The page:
We all have shortcuts that are essential to our daily workflow. A majority of them are staples such as Copy (Command + C) and Paste (Command + V), but occasionally we stumble upon a shortcut we wish we’d learned years ago. Suddenly, this simple shortcut has streamlined our process and shaved quite a bit of time off our day. Collected here are some lesser known but extremely useful shortcuts. Many of these are not documented in the “Keyboard Shortcuts” menu, and some of them don’t even have equivalent menu options.
Please note that all of the shortcuts listed below assume that you are using Photoshop CS4 on OS X. They will work on the Windows platform by converting as follows: Command → Control and Option → Alt.
Sifting through nests of layer sets to find the layer you need quickly becomes tiresome. Luckily, there are a number of ways to select layers more intuitively. Using the Move tool (V), you can Command + click on the canvas to select the uppermost layer with pixel data located directly below the mouse. If your layers are grouped within layer sets, this action may have selected the entire folder. You can change this behavior to select the actual layer by using the Auto-select drop-down in the Move tool’s property bar.
Changing auto-select behavior.
There will be times when you want to select a layer that is located below a number of other layers. By right-clicking with the Move tool, you’ll bring up a contextual menu containing a list of all layers located below the cursor. If your layers are properly named, you should be able to quickly select the layer you need. By holding Shift while using either of the selection methods above, you can select multiple layers. After selecting multiple layers, you can link the layers together by right-clicking and selecting Link Layers.
Right-clicking to display all layers beneath the cursor.
The keyboard can also be used to select layers. Pressing Option + [ or Option + ] selects the layer below or above the current layer, respectively. Pressing Option + < selects the bottommost layer, and Option + > selects the uppermost. Option + Shift + < selects all layers between the current layer and the bottommost layer, and Option + Shift + > selects all layers between the current and uppermost.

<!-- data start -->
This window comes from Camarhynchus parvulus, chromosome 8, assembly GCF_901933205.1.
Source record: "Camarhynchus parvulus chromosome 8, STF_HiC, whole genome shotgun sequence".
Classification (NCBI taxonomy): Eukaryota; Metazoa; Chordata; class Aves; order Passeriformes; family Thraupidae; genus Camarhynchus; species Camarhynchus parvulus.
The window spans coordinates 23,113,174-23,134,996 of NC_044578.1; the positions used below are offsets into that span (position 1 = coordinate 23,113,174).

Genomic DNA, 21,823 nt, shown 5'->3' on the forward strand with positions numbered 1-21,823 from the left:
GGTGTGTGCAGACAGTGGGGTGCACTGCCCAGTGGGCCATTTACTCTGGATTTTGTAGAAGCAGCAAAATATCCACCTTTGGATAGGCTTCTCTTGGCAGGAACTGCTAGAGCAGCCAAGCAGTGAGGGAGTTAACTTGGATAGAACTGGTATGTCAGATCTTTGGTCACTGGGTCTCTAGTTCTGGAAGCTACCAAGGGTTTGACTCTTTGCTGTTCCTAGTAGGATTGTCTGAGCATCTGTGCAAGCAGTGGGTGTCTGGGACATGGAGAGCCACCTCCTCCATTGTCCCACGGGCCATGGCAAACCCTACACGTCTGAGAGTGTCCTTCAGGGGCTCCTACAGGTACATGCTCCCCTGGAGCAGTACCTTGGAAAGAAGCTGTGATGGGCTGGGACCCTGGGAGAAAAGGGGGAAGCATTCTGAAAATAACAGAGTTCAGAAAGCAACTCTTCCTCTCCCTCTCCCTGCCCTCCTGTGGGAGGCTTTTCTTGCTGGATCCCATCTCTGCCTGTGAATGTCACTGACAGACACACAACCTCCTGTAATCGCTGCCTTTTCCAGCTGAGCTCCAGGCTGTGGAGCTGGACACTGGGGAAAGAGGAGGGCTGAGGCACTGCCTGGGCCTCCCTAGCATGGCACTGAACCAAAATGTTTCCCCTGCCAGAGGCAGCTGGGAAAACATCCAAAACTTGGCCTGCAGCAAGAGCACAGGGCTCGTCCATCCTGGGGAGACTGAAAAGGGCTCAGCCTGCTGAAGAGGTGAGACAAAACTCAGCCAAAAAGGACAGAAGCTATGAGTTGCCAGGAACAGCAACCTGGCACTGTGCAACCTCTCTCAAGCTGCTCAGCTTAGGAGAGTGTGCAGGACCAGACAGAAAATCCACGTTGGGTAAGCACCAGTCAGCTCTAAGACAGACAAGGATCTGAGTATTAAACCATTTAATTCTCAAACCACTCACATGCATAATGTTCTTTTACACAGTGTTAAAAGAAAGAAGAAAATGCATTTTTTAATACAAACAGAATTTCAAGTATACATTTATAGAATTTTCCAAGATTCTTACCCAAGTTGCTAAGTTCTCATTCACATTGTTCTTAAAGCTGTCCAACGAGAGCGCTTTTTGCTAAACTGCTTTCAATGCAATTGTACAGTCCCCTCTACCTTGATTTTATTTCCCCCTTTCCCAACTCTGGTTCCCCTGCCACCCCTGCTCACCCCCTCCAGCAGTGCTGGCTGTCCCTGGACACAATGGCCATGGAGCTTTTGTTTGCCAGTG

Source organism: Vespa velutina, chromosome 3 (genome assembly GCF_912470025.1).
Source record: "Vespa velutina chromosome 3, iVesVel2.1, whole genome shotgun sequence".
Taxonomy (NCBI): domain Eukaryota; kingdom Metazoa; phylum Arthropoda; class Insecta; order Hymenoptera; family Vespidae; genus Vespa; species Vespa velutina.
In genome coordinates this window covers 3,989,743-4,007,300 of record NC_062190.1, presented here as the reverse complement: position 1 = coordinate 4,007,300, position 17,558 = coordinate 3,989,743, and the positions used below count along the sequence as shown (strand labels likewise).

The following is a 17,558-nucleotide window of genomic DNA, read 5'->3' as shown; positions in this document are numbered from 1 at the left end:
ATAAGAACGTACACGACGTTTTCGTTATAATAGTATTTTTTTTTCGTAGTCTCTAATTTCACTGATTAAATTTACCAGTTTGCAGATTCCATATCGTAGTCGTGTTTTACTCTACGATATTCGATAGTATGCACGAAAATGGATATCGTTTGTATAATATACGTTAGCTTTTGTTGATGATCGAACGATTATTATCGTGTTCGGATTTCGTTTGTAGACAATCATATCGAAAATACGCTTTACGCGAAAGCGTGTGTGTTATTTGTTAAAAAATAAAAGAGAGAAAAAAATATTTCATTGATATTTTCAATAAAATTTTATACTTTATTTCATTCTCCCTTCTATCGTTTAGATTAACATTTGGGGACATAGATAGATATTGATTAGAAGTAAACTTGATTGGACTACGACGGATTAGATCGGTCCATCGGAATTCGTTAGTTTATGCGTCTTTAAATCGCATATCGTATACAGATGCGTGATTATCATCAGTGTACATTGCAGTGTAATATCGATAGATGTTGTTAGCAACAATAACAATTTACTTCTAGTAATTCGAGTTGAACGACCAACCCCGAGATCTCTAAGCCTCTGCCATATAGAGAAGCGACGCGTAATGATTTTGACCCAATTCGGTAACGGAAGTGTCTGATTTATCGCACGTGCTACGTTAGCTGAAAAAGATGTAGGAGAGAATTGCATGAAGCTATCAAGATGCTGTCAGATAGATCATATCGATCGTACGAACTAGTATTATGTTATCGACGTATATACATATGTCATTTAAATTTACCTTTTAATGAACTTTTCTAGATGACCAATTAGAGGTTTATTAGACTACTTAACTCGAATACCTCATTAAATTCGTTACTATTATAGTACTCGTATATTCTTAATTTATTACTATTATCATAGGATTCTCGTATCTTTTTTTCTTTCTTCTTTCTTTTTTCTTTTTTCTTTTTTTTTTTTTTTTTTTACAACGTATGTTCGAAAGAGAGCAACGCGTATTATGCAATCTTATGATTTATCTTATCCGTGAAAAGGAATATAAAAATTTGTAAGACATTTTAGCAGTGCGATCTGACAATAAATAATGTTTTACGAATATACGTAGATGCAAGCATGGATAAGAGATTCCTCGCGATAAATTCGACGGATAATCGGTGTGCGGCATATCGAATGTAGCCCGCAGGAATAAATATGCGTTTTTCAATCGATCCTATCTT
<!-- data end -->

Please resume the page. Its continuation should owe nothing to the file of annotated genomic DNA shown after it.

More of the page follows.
Sorting layers with the mouse can be clumsy and slow. A few shortcuts speeds up the organizing. Command + [ and Command + ] moves the selected layer up or down one position in the stack. If multiple layers are selected, they’ll move relative to the uppermost or bottommost layer. Pressing Command + Shift + [ or Command + Shift + ] brings the selected layer to the top or bottom of its current layer group. If the layer is already at the top or bottom of the layer group, it jumps to the top or bottom of the parent layer group.
Option + clicking the eye icon of a layer is a commonly known way to hide or show all other layers. There is also a way to expand and collapse layer groups: by Command + clicking the arrow next to the layer group, you can close or expand all other layer groups; this does not work on nested layer groups. Alternatively, right-clicking the arrow gives you a menu to perform the same actions; but this will work on nested layer groups.
There are a number of ways to duplicate data from one layer to another. Duplicating an entire layer is as simple as pressing Command + J. If a selection is active, you can use the same shortcut (Command + J) to create a new layer based on the selected area of the original layer. Pressing Command + Shift + J with a selection creates a new layer while cutting the data from the original layer. Holding Option while pressing one of the arrow keys allows you to duplicate the current layer and nudge it by 1 pixel. Holding Shift and Option nudges the new layer by 10 pixels.